Abuse of Temp Workers Is Bad for the Economy and Bad for Our Health



If you’re not going to eat anytime soon, read this horrifying little anecdote from Capital & Main:

“I went into the hallway that they expected me to clean,” Lopez remembers. “There was pigeon feces, dead pigeons, dead bats and black mold. I’m certified for that, but the rest of my coworkers weren’t.” The crew had only been given dust masks for the job by the temporary labor contractor who employed them.

When Lopez raised concerns about the cleanup, he says Taylor Farms, which is the world’s largest producer of cut vegetables and salads, assured him everything was fine and not to bother with the mess. He says that later that evening, an equally unequipped and untrained night crew cleaned the room. Shortly after, Lopez was given his notice after only three weeks on the job.

As American companies build firewalls between the corporation and the worker, effectively outsourcing the nasty business of paying people well and seeing to their other human needs, it’s not just workers who suffer, but perhaps consumers as well.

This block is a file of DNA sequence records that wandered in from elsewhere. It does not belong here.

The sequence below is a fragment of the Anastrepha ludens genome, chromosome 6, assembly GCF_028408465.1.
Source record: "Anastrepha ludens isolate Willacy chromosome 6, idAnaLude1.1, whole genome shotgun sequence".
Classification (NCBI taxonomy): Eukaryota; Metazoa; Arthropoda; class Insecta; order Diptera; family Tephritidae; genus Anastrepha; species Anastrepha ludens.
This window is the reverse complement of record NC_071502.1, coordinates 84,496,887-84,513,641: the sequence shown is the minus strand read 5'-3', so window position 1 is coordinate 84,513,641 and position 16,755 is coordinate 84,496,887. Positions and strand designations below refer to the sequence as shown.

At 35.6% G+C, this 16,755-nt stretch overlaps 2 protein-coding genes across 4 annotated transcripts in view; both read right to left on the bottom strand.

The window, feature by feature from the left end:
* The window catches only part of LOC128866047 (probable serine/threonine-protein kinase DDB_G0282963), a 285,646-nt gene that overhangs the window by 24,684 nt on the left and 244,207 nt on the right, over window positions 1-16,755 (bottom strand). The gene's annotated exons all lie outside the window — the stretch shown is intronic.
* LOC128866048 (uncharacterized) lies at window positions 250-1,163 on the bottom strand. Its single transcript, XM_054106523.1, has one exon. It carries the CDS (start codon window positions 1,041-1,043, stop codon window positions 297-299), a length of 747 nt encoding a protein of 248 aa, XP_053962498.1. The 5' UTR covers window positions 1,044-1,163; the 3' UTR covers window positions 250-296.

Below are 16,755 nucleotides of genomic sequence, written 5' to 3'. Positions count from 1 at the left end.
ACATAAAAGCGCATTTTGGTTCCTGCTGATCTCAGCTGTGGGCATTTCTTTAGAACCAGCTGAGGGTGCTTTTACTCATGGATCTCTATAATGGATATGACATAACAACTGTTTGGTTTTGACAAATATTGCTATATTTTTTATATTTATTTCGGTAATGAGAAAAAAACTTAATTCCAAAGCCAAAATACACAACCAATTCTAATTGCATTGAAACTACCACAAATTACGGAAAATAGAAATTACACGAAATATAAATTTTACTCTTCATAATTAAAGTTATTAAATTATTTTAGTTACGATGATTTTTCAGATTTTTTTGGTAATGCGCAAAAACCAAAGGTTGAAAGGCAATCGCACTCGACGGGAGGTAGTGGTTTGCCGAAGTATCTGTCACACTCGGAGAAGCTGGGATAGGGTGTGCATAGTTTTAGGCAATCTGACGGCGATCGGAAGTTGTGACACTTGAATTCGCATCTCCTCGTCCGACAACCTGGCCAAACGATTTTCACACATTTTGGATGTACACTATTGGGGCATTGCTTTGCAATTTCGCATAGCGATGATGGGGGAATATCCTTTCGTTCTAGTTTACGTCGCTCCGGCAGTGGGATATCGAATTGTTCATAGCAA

As the above experience details, workers who may not be properly equipped for the job are being asked to take charge of little things like the safety of our food supply. The agribusiness in question happens to provide for many a chain, including grocery stores, restaurants and fast food dives.

Temp workers fit the new labor model. Employers don’t want responsibility for health care, nor are they interested in long-term relationships.

But there’s a counterargument. Some research shows that full-time, well-treated employees more than make up for their higher benefits with increased productivity and lower turnover, which saves on training costs.

— Posted by Peter Z. Scheer

Peter Z. Scheer
Managing Editor
Peter Scheer grew up in the newspaper business, spending family vacations with his mother at newspaper editors' conferences, enjoying daycare in editorial departments and begrudgingly reviewing his father's…
Peter Z. Scheer

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